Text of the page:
Evening Bell at Mt. San'en
Evening Bell at Mt. San'en from the series "Eight Views of the Shiba District in the Capital City"
Edo Period (1600-1868)
9 13/16 x 14 3/16 in. (25 x 36.1 cm)
(1797 - 1858)
Full Title:Evening Bell at Mt. San'en from the series "Eight Views of the Shiba District in the Capital City"
Medium and Support:
Gift of Dr. James B. Austin
Location: Not currently on view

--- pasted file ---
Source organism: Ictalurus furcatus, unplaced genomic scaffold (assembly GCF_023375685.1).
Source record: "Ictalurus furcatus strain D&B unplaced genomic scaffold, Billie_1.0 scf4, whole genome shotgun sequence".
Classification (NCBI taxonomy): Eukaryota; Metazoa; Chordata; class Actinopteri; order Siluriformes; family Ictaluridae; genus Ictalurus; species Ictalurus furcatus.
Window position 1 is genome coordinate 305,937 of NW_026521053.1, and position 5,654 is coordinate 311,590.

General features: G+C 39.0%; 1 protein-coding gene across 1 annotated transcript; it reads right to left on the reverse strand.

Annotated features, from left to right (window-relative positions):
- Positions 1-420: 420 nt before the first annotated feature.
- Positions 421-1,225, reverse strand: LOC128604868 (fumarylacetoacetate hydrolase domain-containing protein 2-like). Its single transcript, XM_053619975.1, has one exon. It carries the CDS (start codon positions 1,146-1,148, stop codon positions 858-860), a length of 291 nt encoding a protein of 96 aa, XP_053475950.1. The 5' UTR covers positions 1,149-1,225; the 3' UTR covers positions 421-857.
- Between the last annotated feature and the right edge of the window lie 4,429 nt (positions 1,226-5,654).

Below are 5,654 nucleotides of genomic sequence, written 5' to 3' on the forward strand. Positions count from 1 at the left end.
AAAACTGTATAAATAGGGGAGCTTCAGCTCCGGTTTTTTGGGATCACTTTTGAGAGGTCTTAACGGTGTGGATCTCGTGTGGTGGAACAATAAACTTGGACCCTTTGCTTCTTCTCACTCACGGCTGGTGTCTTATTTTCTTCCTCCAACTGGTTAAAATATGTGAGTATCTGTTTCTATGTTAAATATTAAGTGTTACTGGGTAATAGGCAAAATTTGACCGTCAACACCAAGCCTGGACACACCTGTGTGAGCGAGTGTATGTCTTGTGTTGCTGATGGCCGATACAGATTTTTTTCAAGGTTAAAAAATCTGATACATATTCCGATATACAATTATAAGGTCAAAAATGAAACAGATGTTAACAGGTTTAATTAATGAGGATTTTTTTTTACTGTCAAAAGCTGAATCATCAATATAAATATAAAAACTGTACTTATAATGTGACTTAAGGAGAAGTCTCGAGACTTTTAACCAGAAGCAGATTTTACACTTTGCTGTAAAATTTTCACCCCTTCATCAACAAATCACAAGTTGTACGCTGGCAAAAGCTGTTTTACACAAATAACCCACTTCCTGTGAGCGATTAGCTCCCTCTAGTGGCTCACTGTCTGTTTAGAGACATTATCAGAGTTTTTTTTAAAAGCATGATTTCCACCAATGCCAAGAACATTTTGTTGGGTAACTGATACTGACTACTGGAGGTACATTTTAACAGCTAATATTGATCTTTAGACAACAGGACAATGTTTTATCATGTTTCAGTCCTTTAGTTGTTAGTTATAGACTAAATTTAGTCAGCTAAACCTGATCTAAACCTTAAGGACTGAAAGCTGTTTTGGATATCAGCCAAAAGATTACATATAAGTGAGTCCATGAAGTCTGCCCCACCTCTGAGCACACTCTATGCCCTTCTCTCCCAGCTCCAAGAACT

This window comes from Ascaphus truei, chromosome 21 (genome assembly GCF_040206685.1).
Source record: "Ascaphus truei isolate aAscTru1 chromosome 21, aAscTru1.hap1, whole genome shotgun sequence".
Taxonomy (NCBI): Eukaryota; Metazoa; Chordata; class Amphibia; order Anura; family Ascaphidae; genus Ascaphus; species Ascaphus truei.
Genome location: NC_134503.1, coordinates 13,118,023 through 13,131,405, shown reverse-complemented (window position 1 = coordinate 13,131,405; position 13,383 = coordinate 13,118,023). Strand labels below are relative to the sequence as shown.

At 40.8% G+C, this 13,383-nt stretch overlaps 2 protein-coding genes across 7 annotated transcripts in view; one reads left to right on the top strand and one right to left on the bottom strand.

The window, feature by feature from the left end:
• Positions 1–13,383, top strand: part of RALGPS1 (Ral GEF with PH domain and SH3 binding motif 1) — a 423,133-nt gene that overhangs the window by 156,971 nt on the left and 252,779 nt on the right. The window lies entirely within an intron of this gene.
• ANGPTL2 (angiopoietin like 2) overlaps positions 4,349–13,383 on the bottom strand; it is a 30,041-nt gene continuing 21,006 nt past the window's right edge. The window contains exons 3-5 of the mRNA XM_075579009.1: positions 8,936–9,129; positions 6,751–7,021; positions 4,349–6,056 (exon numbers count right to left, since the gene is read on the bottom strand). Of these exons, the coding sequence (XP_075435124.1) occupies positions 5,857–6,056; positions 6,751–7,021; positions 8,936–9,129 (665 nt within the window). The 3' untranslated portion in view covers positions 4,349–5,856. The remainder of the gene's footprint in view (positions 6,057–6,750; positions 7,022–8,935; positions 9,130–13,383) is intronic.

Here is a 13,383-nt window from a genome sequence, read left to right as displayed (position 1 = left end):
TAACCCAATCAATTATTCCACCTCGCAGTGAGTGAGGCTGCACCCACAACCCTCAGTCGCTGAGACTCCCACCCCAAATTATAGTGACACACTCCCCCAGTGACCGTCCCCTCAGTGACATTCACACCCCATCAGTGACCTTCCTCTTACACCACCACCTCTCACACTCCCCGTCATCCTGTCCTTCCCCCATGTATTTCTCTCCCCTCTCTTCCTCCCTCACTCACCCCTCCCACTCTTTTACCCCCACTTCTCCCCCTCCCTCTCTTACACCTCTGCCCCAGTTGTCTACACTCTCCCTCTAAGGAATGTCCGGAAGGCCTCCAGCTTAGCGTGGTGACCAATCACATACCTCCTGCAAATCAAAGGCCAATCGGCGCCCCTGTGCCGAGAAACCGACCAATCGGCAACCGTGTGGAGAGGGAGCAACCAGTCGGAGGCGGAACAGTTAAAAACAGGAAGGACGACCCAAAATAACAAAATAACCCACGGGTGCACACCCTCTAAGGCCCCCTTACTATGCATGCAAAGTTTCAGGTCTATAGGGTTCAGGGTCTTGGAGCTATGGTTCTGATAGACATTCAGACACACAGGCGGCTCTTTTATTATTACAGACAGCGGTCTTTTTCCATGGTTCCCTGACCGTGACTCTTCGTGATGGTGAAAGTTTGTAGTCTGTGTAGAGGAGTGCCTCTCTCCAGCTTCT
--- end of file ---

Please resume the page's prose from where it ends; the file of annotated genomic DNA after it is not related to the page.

"Evening Bell at Mt. San'en" shows as its "distant temple" the Sangedatsumon (Gate of Freedom from the Three Misperceptions), the main gate (sanmon) of Zôjôji, the burial temple of the Tokugawa shoguns. This gate, originally built in 1622, is one of the few monuments of Edo still extant today; the rest of this magnificent temple disappeared, along with much of Tokyo, in the Allied bombing raids on the city during WWII. This print shows people walking at dusk in the "Field of One Hundred Pines" that stretched in front of the temple's main gate. The characters "mountain ties" used to write the word san'en in the title of the print are properly written with the homophonic characters "three ties," which in the Jôdo sect of Buddhism refers to the three duties of its main devotional rite, one of which is zôjô-en or the duty of reciting the name of Amida Buddha—the source of the name of Zôjôji temple shown here.